Sugar Sector has hit a sweet spot lately, thanks to favorable policy push and government intervention.
Indian sugar companies are poised to see healthy growth in sugar as well as distillery businesses.
While the implementation of MSP for sugar has addressed the long-standing structural issue of cyclicality in the sector, aggressive capacity expansion in the distillery segment riding rising ethanol prices and high demand from the oil industry portend high growth and robust profitability.
Not to forget, rising global raw sugar prices along with hefty export incentives extended by the government, Sugar mills are expected to export 5-6mt sugar in SY20.
According to the International Sugar Organization forecast, the world sugar deficit is pegged at 61.2 Lakh tonnes as compared to the earlier forecast of 47.6 Lakh tonnes.
This change has been driven by lower output from major producing countries, such as India, Thailand, the EU, and Central-South Brazil.
The higher estimated deficit also has led to global sugar prices increasing to US cents 13.3 per pound in December 2019, up 5% on the month.
Domestically, the sugar production is expected to fall due to a lower cane crushing.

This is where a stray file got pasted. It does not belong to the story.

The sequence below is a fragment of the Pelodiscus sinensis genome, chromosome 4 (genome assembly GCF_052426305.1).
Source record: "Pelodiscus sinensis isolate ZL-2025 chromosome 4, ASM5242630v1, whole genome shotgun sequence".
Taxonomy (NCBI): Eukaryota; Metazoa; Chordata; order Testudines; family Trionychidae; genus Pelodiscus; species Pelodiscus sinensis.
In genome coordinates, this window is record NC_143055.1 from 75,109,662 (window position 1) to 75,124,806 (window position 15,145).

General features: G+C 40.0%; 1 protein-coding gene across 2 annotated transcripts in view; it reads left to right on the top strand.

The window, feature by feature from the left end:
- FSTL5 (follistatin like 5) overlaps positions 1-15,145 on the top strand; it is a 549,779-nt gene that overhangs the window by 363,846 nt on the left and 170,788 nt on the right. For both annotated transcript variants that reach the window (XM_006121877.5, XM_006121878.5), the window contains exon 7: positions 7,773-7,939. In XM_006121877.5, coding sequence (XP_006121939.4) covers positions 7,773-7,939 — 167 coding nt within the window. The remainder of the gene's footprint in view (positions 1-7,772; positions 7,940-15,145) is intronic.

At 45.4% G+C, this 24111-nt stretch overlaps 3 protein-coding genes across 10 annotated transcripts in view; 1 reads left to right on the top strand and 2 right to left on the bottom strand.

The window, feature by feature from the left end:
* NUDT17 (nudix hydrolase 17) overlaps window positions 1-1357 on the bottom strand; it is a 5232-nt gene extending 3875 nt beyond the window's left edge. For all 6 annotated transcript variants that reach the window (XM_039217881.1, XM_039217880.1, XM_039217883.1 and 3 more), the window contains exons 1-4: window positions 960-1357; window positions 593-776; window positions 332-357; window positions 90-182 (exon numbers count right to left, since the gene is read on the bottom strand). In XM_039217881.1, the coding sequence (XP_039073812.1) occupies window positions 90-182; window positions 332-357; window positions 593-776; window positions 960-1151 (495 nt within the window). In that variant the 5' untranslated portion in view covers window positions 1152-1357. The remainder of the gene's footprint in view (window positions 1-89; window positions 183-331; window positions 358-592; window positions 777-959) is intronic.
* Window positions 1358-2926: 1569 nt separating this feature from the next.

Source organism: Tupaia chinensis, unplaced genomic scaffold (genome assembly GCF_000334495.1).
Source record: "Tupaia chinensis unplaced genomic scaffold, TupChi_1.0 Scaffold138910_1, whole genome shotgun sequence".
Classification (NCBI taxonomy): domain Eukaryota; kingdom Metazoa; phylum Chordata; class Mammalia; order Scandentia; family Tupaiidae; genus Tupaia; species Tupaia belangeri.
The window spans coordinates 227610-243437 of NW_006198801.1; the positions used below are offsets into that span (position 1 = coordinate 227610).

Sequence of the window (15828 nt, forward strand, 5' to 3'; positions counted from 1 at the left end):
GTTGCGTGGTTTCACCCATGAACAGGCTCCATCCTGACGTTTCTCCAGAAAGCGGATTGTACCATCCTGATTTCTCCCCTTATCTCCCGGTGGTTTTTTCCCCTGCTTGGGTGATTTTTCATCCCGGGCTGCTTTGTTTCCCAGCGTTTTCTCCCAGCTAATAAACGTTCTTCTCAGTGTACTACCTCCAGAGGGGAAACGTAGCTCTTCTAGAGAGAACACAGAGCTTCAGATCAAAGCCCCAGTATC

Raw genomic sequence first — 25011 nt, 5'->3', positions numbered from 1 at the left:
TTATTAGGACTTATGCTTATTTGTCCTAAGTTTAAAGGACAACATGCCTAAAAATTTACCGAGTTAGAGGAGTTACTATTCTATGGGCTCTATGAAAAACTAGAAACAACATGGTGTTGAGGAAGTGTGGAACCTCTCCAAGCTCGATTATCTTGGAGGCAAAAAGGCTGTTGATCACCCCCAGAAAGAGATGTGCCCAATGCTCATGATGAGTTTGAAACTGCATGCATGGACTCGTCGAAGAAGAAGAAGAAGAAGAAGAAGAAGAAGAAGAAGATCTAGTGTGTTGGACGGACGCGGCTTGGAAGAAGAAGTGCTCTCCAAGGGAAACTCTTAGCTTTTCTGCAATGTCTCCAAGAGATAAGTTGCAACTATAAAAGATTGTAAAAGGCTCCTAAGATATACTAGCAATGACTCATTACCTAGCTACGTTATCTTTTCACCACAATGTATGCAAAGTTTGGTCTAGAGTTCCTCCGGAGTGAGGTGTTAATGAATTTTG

Locally, Sugar makers namely Balrampur Chini Mills (BCML), Dwarikesh Sugar Industries, Ponni Sugars (Erode), Dharani Sugars & Chemicals, Sir Shadi Lal Enterprises, Gayatri Sugars, Shree Renuka Sugars, Indian Sucrose, Triveni Engineering & Industries, and Avadh Sugar are set to reap rich rewards.
In the recent past, the government initiated several steps to support sugar millers.
It raised sugar MSP to Rs 31 per kg; reintroduced sugar-selling quota; and incentivized exports.
These measures have helped curb the cyclical nature of the sector and made it more predictable.
On the production front, sugar production is estimated to fall 19% in SY20, helping lower the high inventory level and also reduce oversupply.
Domestic sugar prices have now started to rise with the expectation of a dip in production in SY20 as well as a global rally in raw sugar prices.
Additional benefits are set to accrue from higher ethanol production.
In order to fulfill the mandated blending ratio, oil companies have tendered orders for 5.11bn lt of ethanol, of which, sugar companies have managed to meet a mere 3.55bn lt.
However, most sugar companies are aggressively building new capacities to capture the opportunity.
Hence, we expect the distillery business to continue to drive growth in the medium term
Net net we think the cycle for sugar companies could now turn for the better ahead in the next 12 to 15 months and benefit large integrated sugar players both from rising sugar prices and rising ethanol offtake
We think the Jan to March quarter will be watched closely by markets to see whether rising sugar prices get reflected in better profitability for players here.
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